Fidelity Investments is scaling back some services geared to high-net- worth customers.

The Boston-based mutual fund company has stopped accepting individual securities in its managed accounts and scrapped an account with a $500,000 minimum that was touted as a "tax-sensitive" asset management service. These moves could make Fidelity's portfolio advisory services less appealing to wealthy clients.

Fidelity also recently disbanded an 11-person sales team that catered to the affluent.

Amid the changes, two key executives in Fidelity's wealth management business have departed. They are Lynn Davis, a veteran private banker who stepped down in January as head of Fidelity Asset Management and Trust Group, and Frimette T. Field, who ran the sales team until this month. They could not be reached for comment.

The sales employees are being assigned to other jobs, but neither Ms. Davis nor Ms. Field is being replaced, Fidelity said.

That leaves Evelyn Somers in charge of the portfolio advisory services group, which handles managed and wrap accounts. James Cornell, whose former duties as chief client investment officer of the asset management and trust group have been absorbed by Ms. Somers' group, is now overseeing Fidelity's four trust companies.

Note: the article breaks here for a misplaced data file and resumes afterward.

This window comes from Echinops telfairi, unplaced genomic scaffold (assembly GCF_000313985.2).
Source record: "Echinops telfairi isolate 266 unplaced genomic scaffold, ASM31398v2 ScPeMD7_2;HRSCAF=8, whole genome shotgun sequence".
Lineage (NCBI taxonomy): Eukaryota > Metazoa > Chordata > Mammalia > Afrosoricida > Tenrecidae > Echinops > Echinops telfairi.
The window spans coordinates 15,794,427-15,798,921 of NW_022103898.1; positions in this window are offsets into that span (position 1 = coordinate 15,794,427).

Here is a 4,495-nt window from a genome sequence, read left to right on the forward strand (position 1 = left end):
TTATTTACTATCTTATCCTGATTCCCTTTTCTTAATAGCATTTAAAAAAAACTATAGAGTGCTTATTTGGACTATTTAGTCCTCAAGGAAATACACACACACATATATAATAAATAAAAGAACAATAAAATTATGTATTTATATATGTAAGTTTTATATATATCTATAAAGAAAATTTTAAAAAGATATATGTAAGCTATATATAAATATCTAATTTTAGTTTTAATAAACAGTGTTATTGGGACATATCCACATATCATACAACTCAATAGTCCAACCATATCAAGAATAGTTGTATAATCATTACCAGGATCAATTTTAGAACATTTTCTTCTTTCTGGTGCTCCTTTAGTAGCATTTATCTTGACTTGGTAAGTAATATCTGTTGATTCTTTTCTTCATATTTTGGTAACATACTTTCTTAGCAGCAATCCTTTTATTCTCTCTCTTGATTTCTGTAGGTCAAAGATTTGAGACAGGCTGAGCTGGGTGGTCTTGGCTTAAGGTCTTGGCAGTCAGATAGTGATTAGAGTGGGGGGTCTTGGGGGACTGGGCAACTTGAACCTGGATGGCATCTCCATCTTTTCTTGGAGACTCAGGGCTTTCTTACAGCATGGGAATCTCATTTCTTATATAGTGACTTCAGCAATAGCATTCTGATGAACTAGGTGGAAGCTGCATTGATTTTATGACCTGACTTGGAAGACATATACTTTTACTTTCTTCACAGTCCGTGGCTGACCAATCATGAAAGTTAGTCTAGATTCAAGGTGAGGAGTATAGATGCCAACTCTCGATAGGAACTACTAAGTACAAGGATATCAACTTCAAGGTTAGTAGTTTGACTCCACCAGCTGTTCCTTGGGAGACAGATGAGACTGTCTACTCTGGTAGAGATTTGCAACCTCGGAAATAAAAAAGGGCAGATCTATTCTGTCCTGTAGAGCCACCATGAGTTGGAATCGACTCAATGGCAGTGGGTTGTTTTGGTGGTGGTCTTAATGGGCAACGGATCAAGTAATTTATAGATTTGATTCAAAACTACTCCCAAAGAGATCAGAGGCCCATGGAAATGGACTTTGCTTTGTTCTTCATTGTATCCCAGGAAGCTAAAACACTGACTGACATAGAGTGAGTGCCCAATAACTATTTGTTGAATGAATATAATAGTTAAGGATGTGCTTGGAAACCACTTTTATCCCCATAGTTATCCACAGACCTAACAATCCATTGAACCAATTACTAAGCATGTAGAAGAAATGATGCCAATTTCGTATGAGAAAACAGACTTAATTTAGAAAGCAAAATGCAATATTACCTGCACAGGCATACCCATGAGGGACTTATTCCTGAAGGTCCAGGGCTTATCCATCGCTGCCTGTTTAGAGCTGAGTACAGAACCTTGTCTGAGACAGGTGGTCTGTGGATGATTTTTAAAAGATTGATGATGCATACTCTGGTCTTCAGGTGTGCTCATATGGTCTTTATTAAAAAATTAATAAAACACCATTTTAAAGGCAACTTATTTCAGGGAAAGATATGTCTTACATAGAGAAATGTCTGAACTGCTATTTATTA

The changes leave Fidelity's portfolio advisory services group as the centerpiece of the giant fund company's efforts to manage wealthy clients' assets. The group, which has a $200,000 account minimum, has amassed 12,000 customers and $4.2 billion of assets under management since it was established in 1989.

Fidelity's premium services group of more than 100 telephone representatives remains in place to field calls from customers with substantial assets.

The moves suggest that Fidelity is targeting the "high-end mass market," said Charles B. Wendel, president of Financial Institutions Consulting. This market, made up of people who are building substantial wealth but do not yet qualify for private banking services, is growing rapidly.

Fidelity said it is refocusing its approach to play to its strength: mutual funds. Instead of holding itself out as a personalized portfolio manager, the company is emphasizing a hybrid service-wrap accounts-for its wealthier clients.

Wrap accounts are portfolios made up of a variety of mutual funds. Customers are advised on which funds to buy, and they pay for the service with annual fees, typically around 1% of assets invested.

"We see tremendous growth and opportunity in the mutual fund wrap marketplace," a spokeswoman said. When Fidelity recently decided not to accept individual securities in client portfolios, it began letting clients include funds managed by other companies.

One observer said Fidelity may have lacked the patience to cultivate the wealth management business.

Fidelity is used to prospects "turning on the TV and the money coming in the door," said William R. White, a senior consultant with San Francisco- based Spectrem Group.

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